Neuroscientist Herz (That’s Disgusting: Unraveling the Mysteries of Repulsion, 2013, etc.) shines her expertise on the complicated relationships between the human senses and food consumption.
Although this is not a diet book, almost every page contains science-based information that could help readers with weight issues gain overall health. Herz understands that eating involves far more than the tongue, the mouth cavity, the teeth, the throat, and the stomach. In mostly lucid scientific detail, she explains how smell, sight, touch, and hearing interact with taste to affect food consumption. The realm of taste is the author’s primary focus, as she distinguishes among the “fab four”—sweet, sour, salty, and bitter. Within each, she draws further distinctions, so that “sweet,” for example, involves sweet love, sweet pain, and sweet happiness. One of Herz’s major strengths is her skill at creating catchy phrasing to convey complicated scientific theories and experiments. She explains why comfort food has justifiably gained that reputation, why some eaters become easily satiated while others say they rarely feel full, and why certain edibles appear scrumptious to the eyes and others look unappetizing. Within each chapter, Herz folds in tips—sometimes based on peer-reviewed research, other times based on her gut feelings—that could qualify as self-help. These include advice on consuming food alone or with others present, how the size and shape of plates can influence calories ingested, playing imagination games before meals to reduce cravings, why the presence or absence of music during meals matters, and how wine consumption with solid food makes sense for some diners but not for others. Regardless of the tips offered or the science discussed, an obvious common denominator is the primacy of the human brain in all food-related matters.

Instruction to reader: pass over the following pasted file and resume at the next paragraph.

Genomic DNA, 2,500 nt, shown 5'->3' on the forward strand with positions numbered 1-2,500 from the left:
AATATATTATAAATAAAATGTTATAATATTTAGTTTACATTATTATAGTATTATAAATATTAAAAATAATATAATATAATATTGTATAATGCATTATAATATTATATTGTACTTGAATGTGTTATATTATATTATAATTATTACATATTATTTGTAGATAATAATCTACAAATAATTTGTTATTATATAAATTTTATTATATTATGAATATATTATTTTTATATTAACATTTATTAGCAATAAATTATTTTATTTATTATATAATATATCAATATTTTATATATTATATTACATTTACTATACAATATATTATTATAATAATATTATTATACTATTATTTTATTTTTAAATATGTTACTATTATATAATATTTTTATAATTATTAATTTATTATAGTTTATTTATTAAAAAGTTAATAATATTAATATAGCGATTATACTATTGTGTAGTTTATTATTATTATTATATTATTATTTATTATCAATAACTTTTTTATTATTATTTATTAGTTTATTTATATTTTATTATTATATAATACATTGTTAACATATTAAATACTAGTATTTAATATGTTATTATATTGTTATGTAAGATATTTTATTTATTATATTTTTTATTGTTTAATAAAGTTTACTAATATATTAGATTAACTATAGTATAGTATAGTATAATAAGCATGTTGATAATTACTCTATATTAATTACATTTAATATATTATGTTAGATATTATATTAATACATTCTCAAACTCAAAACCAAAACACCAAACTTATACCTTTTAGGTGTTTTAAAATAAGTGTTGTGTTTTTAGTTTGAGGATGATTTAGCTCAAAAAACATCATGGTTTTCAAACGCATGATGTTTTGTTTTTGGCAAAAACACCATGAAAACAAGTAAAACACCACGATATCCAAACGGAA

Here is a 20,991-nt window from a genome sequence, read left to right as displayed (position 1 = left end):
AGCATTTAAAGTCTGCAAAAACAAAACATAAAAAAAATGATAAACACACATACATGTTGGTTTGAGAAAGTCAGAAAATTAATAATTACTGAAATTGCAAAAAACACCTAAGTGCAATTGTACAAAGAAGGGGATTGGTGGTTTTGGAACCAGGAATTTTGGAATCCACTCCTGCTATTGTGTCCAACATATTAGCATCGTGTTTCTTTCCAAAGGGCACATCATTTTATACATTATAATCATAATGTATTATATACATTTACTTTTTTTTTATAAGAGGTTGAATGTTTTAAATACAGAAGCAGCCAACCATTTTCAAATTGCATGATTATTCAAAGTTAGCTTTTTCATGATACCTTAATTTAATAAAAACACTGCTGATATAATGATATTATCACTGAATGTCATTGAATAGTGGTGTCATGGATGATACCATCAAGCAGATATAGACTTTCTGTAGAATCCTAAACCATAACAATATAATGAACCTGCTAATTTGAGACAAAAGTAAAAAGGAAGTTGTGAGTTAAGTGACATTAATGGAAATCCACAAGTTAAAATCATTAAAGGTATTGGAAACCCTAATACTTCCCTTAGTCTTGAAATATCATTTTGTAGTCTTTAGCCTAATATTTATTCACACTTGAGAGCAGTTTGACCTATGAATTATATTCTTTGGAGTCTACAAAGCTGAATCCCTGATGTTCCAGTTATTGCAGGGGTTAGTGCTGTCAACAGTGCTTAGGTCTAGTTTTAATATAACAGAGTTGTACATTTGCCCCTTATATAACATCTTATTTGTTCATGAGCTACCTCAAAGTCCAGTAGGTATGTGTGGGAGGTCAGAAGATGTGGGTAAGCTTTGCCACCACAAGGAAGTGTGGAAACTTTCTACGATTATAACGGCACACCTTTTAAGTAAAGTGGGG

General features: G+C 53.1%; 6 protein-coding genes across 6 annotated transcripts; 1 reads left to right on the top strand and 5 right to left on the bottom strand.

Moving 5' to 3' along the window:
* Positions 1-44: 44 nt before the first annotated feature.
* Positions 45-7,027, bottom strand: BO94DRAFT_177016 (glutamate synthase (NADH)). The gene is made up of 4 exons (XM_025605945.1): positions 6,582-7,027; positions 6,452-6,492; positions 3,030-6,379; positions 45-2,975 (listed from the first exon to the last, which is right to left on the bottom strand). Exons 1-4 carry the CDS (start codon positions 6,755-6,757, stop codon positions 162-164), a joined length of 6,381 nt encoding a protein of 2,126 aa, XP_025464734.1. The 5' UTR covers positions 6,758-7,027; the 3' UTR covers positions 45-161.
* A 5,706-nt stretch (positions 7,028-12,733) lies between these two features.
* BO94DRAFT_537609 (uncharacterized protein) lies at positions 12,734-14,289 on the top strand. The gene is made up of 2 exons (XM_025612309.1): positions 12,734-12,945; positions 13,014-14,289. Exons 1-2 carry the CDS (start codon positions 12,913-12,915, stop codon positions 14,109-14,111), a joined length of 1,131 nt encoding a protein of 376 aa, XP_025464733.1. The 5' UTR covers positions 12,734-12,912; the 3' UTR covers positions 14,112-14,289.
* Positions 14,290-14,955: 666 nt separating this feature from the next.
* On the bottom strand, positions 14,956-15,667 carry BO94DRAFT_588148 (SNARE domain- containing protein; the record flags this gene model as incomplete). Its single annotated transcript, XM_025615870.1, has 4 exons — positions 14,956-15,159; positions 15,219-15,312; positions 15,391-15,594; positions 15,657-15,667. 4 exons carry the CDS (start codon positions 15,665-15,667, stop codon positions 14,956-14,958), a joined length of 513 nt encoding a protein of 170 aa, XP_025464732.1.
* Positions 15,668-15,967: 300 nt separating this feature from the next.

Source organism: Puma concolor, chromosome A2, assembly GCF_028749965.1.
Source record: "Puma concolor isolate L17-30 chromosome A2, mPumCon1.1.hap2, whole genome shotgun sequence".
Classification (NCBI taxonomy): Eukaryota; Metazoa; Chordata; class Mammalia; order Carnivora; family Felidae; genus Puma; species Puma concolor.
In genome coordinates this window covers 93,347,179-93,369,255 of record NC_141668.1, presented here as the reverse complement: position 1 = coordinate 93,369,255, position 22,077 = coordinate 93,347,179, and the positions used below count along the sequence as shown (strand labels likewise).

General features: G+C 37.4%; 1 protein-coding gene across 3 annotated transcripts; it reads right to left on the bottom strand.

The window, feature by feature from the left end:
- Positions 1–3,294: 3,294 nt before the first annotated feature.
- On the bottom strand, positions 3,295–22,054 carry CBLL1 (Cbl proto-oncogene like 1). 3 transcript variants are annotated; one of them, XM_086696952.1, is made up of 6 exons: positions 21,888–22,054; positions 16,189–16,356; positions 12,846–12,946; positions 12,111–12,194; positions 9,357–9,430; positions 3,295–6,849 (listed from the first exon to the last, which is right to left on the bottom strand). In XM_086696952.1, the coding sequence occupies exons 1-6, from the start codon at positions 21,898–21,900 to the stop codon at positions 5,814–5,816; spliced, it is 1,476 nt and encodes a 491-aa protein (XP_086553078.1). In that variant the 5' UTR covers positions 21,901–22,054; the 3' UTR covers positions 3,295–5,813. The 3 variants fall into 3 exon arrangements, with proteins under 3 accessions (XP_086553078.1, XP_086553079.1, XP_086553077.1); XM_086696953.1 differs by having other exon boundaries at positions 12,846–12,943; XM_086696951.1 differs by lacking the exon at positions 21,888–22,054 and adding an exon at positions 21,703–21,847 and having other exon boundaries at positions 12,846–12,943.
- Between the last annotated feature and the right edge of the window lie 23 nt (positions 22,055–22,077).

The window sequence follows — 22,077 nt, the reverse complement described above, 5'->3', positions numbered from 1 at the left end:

Though occasionally didactic, the narrative is undergirded by Herz’s understanding that one size never fits all, and it contains useful passages for every reader.